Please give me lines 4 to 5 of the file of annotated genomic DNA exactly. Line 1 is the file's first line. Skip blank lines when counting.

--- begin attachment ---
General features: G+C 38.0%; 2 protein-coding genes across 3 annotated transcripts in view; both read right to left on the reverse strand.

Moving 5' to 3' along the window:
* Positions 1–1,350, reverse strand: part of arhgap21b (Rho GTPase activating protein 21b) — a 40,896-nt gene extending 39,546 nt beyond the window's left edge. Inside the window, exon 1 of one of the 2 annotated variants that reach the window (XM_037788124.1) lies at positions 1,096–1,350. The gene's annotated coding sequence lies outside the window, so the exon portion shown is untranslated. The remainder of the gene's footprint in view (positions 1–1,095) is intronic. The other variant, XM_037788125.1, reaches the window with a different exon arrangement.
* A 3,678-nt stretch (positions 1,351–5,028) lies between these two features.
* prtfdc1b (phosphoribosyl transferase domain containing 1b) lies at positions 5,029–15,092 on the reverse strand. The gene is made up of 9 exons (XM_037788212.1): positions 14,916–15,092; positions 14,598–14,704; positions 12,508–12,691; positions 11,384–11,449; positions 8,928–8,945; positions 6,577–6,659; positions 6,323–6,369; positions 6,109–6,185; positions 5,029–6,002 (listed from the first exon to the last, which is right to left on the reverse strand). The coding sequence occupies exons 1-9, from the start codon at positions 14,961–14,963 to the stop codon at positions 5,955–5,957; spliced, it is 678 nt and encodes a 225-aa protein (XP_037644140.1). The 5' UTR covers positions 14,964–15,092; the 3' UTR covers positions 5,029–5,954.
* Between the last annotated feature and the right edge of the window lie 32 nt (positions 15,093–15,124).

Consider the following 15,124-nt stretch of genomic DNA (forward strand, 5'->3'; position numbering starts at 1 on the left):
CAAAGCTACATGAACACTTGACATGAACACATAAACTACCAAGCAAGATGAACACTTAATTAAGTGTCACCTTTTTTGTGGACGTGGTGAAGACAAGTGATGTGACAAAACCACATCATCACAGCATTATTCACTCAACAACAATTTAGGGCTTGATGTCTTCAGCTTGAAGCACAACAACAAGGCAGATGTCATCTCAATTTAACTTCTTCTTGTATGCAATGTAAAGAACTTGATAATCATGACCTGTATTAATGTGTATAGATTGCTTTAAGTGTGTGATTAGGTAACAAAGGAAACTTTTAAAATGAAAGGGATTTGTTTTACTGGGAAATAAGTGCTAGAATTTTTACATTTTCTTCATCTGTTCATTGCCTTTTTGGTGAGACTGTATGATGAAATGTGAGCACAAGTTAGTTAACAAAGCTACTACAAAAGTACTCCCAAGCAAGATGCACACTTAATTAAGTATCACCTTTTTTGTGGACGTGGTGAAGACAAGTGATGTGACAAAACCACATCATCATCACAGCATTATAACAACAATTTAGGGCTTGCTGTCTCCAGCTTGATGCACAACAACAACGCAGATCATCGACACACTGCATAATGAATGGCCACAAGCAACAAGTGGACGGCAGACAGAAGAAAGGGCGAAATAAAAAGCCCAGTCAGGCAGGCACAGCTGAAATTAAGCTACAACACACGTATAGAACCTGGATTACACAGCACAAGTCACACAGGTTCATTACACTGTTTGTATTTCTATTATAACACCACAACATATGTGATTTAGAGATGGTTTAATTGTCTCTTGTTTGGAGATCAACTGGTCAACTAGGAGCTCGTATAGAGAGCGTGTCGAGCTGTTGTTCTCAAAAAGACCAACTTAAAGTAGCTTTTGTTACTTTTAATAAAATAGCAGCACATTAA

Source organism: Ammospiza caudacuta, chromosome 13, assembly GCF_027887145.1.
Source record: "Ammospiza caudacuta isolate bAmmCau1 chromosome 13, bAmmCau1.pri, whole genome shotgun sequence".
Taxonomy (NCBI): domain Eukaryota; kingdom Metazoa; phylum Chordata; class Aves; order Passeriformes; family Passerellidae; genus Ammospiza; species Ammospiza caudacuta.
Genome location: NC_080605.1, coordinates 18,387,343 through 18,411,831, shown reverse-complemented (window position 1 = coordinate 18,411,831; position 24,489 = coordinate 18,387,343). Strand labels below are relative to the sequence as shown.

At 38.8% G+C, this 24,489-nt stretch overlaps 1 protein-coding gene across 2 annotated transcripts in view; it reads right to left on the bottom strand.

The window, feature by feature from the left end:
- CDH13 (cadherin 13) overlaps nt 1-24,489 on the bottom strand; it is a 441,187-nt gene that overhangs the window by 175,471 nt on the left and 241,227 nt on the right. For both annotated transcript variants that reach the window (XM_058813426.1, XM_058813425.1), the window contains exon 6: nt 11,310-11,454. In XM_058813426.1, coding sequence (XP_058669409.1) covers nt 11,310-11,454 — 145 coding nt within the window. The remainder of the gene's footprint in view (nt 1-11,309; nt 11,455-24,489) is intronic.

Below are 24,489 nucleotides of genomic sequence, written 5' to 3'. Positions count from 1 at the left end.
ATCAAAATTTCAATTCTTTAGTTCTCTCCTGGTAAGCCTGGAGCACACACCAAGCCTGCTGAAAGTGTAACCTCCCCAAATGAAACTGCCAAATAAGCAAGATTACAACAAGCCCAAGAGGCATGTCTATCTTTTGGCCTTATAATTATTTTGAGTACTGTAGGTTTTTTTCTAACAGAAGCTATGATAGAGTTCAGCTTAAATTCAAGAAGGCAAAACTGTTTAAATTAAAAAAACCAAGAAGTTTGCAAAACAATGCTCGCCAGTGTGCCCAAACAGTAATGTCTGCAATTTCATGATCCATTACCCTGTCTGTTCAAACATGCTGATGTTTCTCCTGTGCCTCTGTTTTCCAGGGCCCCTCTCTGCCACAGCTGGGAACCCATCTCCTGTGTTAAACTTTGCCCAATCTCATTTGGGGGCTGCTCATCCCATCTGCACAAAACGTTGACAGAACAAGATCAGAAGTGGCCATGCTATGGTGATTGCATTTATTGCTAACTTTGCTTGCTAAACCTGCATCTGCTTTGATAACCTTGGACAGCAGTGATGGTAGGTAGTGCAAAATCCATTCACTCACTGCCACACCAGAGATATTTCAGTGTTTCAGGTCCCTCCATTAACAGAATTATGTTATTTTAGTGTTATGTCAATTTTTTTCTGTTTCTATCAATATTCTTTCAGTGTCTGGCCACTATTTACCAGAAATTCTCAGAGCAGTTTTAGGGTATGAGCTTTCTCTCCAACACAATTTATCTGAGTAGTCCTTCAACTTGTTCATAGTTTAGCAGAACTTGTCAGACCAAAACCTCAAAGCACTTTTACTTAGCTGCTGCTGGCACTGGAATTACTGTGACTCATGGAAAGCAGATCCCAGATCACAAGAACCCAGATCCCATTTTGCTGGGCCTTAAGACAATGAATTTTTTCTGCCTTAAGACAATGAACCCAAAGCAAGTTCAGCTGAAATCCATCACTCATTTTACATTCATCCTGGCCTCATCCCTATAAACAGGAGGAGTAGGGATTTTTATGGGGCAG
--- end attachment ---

* A 3,678-nt stretch (positions 1,351–5,028) lies between these two features.
* prtfdc1b (phosphoribosyl transferase domain containing 1b) lies at positions 5,029–15,092 on the reverse strand. The gene is made up of 9 exons (XM_037788212.1): positions 14,916–15,092; positions 14,598–14,704; positions 12,508–12,691; positions 11,384–11,449; positions 8,928–8,945; positions 6,577–6,659; positions 6,323–6,369; positions 6,109–6,185; positions 5,029–6,002 (listed from the first exon to the last, which is right to left on the reverse strand). The coding sequence occupies exons 1-9, from the start codon at positions 14,961–14,963 to the stop codon at positions 5,955–5,957; spliced, it is 678 nt and encodes a 225-aa protein (XP_037644140.1). The 5' UTR covers positions 14,964–15,092; the 3' UTR covers positions 5,029–5,954.